26 user 4 critic

Demons at the Door (2004)

In a land plagued by war, the greatest battle humankind has ever known is about to be fought. In what is now the Middle East, a section of desert that was deemed cursed, is home to the ... See full summary »



(as Patrick A. Tantalo)

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Cast overview:
Richard Benedetto ...
Leslie Brockett ...
Annie Scara
Sean'e La'Dae ...
Rudy Ray Jackson
Bob Cicherillo ...
Angelo Benedetto ...
Dr. Angelo Scara
Aristide Sumatra ...
Monkey Demon
Hell's Minion (as Chris 'The Killer' Whitehair)
Jed Haigh ...
Tony Spencer
Morris Everett ...
Main Demon
Todd Rex ...
Shower Demon
Sindee Williams ...
Missy Demon
Richard Elias ...
Headless Dr. Scara
Todd Waters ...
Portal Demon
Tish Knyrim ...
Richard Sankey ...
Demon Voices (voice)


In a land plagued by war, the greatest battle humankind has ever known is about to be fought. In what is now the Middle East, a section of desert that was deemed cursed, is home to the greatest archaeological find of all time; "The Wall of Tartarus" an ancient temple which predates all known civilizations. This temple holds a very deadly secret. It is the doorway to Hell. This is where the fate of mankind will be decided. The Hades bunker houses a group of archaeologists led by the world-renowned Dr. Angelo Scara, his daughter Annie and Dr. Tony Spencer who have unknowingly brought the catalyst for the fall of Heaven and Earth into play. They possess the "Eye of Satan" a frightening amulet that has an incredible power. This amulet can give Satan and his minions the ability to roam the realms between Heaven and Earth freely. Satan has declared war on the human race. The battle lines are drawn and the final battle for the survival of the mankind depends on the courage and faith of five ... Written by Patrick A. Tantalo

Plot Summary | Add Synopsis


When Demons are at the Door, you have to let em' in... Let em' in and kill em!


Action | Comedy | Horror

Motion Picture Rating (MPAA)

Rated R for strong language including sexual references, violence and some nudity


Official Sites:



Release Date:

7 December 2004 (USA)  »

Company Credits

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Technical Specs

Sound Mix:


Aspect Ratio:

1.33 : 1
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Did You Know?


The original actor slated to play the terrorist character opted out at the last minute, and the filmmakers recruited Richard Ruiz, busy creating a set for the film. See more »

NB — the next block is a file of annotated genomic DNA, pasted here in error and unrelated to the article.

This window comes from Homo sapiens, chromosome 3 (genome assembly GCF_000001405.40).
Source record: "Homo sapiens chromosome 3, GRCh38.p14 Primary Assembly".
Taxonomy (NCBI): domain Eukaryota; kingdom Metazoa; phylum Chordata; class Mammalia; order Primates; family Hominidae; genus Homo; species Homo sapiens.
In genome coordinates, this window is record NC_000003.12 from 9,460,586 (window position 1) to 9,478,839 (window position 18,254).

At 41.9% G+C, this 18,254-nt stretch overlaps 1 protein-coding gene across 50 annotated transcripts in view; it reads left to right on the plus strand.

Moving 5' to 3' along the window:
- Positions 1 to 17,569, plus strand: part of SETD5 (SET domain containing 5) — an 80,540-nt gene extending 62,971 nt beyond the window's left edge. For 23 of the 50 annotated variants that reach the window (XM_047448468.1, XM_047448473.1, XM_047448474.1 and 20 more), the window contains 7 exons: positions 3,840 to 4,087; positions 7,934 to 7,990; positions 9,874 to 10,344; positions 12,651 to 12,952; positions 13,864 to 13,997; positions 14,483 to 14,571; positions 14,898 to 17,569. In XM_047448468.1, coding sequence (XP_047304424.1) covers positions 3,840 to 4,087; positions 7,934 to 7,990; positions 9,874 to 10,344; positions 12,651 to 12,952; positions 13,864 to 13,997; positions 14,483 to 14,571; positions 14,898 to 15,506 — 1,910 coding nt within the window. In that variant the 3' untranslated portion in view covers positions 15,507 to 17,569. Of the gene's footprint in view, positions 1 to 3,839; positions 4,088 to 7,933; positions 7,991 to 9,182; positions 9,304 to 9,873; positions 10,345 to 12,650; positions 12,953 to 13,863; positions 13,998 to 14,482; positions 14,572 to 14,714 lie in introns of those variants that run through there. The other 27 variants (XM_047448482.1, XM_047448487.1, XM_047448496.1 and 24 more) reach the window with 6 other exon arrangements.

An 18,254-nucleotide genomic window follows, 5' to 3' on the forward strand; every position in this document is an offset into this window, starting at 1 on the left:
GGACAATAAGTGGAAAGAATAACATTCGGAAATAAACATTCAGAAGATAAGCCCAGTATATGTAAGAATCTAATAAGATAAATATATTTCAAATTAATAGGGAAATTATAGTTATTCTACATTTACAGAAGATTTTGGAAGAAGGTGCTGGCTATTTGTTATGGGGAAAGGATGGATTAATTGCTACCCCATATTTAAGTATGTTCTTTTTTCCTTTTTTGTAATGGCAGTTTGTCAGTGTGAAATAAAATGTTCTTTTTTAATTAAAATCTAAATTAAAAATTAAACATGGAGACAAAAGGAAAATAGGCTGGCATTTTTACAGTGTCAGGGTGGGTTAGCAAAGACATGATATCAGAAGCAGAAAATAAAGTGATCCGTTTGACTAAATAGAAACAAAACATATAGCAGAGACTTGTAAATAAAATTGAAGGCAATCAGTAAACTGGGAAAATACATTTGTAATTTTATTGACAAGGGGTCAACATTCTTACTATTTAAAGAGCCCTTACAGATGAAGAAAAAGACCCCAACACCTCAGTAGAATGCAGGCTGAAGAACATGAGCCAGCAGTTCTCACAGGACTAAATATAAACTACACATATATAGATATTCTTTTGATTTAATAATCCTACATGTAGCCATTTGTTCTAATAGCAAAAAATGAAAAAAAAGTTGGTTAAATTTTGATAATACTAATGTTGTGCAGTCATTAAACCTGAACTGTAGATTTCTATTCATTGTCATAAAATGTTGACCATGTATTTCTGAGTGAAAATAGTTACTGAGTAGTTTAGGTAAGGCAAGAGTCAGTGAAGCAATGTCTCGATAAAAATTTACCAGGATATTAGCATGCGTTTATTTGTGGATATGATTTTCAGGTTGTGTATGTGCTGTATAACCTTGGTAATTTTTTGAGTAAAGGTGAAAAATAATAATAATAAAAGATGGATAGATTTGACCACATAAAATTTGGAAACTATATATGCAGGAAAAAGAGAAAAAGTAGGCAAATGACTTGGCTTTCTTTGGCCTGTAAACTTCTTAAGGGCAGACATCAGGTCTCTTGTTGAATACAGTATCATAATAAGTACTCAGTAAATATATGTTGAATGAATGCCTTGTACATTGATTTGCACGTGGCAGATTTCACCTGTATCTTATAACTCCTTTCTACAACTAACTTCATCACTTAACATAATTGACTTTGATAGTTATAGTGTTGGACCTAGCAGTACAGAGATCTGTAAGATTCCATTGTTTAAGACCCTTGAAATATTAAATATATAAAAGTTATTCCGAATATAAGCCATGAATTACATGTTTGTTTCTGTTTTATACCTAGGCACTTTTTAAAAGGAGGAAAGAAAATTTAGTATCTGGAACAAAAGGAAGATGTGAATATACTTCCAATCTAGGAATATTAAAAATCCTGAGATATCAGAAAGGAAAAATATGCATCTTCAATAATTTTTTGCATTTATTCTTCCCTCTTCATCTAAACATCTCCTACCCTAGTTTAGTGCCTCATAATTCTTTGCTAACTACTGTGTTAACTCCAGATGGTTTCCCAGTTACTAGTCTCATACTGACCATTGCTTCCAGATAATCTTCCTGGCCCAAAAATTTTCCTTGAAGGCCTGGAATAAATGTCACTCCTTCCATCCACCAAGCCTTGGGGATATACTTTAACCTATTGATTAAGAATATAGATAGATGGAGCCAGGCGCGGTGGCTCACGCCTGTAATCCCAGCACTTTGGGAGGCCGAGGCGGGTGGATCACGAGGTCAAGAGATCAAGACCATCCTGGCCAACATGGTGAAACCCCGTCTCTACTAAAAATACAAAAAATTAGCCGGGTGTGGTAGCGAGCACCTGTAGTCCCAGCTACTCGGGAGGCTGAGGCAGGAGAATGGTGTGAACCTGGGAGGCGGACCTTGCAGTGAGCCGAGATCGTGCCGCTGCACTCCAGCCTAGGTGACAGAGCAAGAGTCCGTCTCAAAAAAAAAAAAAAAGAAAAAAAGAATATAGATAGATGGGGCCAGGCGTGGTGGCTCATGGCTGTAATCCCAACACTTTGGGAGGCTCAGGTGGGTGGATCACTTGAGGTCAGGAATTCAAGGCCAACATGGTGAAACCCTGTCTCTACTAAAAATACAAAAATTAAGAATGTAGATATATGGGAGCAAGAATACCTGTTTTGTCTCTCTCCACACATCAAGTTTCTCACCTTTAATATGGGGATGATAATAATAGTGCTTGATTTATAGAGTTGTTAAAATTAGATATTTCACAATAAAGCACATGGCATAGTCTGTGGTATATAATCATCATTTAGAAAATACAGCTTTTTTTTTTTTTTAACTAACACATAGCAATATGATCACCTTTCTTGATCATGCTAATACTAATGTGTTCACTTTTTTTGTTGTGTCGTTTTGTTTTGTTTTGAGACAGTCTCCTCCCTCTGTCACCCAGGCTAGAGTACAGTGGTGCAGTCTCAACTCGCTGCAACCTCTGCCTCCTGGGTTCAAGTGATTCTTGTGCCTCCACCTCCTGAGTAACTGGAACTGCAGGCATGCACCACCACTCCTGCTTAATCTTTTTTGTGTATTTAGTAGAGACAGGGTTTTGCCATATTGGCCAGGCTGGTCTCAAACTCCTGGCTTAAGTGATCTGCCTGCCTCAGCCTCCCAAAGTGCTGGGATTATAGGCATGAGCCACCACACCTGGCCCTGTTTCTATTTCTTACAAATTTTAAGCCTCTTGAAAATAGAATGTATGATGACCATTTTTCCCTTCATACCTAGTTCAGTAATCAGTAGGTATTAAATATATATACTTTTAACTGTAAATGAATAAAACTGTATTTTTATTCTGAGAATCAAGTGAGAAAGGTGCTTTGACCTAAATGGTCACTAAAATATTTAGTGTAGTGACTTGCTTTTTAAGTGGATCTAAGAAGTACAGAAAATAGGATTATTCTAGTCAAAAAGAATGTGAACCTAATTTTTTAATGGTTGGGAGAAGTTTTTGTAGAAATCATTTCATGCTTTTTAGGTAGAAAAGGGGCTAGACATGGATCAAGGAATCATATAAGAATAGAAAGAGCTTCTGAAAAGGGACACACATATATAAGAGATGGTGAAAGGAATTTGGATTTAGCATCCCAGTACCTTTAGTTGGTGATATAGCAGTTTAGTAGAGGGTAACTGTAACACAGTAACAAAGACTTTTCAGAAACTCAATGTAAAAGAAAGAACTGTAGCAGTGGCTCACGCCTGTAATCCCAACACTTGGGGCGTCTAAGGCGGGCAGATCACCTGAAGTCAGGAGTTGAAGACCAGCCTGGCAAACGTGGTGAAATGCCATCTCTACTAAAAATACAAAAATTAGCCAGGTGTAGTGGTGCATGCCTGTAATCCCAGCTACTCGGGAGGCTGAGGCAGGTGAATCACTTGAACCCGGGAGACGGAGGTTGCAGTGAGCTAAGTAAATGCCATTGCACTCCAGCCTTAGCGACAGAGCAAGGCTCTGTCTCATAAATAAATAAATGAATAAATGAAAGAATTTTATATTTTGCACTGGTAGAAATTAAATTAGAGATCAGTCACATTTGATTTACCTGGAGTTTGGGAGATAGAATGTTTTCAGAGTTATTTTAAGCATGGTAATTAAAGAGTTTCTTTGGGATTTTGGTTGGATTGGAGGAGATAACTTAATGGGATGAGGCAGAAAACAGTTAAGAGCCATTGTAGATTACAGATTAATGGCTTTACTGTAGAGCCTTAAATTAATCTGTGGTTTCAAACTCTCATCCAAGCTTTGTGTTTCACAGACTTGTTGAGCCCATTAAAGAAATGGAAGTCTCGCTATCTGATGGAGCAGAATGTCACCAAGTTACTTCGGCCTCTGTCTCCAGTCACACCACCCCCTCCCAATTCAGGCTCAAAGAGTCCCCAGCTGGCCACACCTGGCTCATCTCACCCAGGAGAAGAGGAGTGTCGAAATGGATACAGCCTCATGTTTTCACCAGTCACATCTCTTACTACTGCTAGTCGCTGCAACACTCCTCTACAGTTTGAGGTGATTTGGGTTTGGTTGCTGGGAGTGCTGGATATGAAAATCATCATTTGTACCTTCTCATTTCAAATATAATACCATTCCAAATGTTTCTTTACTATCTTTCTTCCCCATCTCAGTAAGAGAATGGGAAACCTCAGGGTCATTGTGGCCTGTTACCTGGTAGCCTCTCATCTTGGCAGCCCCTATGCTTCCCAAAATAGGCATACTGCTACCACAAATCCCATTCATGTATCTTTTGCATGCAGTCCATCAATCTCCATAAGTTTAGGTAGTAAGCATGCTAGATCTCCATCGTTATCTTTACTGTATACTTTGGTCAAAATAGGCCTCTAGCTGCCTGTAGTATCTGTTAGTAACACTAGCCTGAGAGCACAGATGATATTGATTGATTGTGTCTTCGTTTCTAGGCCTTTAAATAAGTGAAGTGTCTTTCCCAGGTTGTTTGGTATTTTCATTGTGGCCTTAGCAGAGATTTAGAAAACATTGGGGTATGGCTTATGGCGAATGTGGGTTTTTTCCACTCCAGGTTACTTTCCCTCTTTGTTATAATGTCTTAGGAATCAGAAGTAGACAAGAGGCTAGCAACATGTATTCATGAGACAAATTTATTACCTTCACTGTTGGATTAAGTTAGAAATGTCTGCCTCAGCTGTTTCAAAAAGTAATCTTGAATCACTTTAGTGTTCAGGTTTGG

Rick Castellano: Oh, you gotta be shittin' me!
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Written by Mike Puwal, Violent J and Shaggy 2 Dope
Performed by Insane Clown Posse
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User Reviews

Demonic Digital Dreck
7 January 2005 | by See all my reviews

In general, I think the digital revolution is a good thing. Somewhere in the world, the next Sam Raimi is creating a horror masterpiece using just a digital movie camera, a home computer and a copy of Final Cut Pro. Hopefully very soon, someone is going to reinvigorate indie horror on a small budget and I can't wait to see it.

This is not that movie.

You know you're in trouble from the first frame of this movie. There's some kind of ridiculous voice over about angels that plays over some really terrible CG shots of the Earth from space and some kind of comet. Then, it cuts to a shot of two archaeologists working on some kind of dig. Apparently they have discovered some kind of ancient door, which they are brushing clean of sand. Take a stock shot of the desert and superimpose a picture of two people with paint brushes in the lower left corner. That's the way this shot looks.

Reading one of the other comments, I was led to believe that the lead "actor", Richard Benedetto, is some kind of established comedian. If I were Richard, I wouldn't quit my day job. Physically, he's a low rent combination of Lou Ferrrigno and Frank Stallone. His acting is the only horrifying part of this whole movie. I'm also not buying the idea that this was meant to be funny. The movie only sways into an absurd comedy in the last half hour. I think someone probably watched the first hour and realized that it wasn't working as a horror movie, so they rewrote the ending to make it into a screwball comedy thing.

The effects are obviously done on a home computer, but not anything that was made before 1979. These look like they were done on an Atari 800. These effects are worse than anything you'll see on a third graders flash animation site. The lighting is horrible. It's as if they couldn't afford a light bulb over 40 watts or they didn't know how to open up the aperture on the camera. They tried to fix this in post by blasting the image with as much light as possible, which just makes it grainy. There are shots in the movie that are so grainy that you'd swear there was sand in your TV screen.

Clearly, the writer and director were influenced by Sam Raimi, but they also seem to love the lowbrow comedy of Trey Parker. Their attempt to create a movie that combines South Park and Evil Dead is a questionable goal to begin with... the result is worse than you can imagine.

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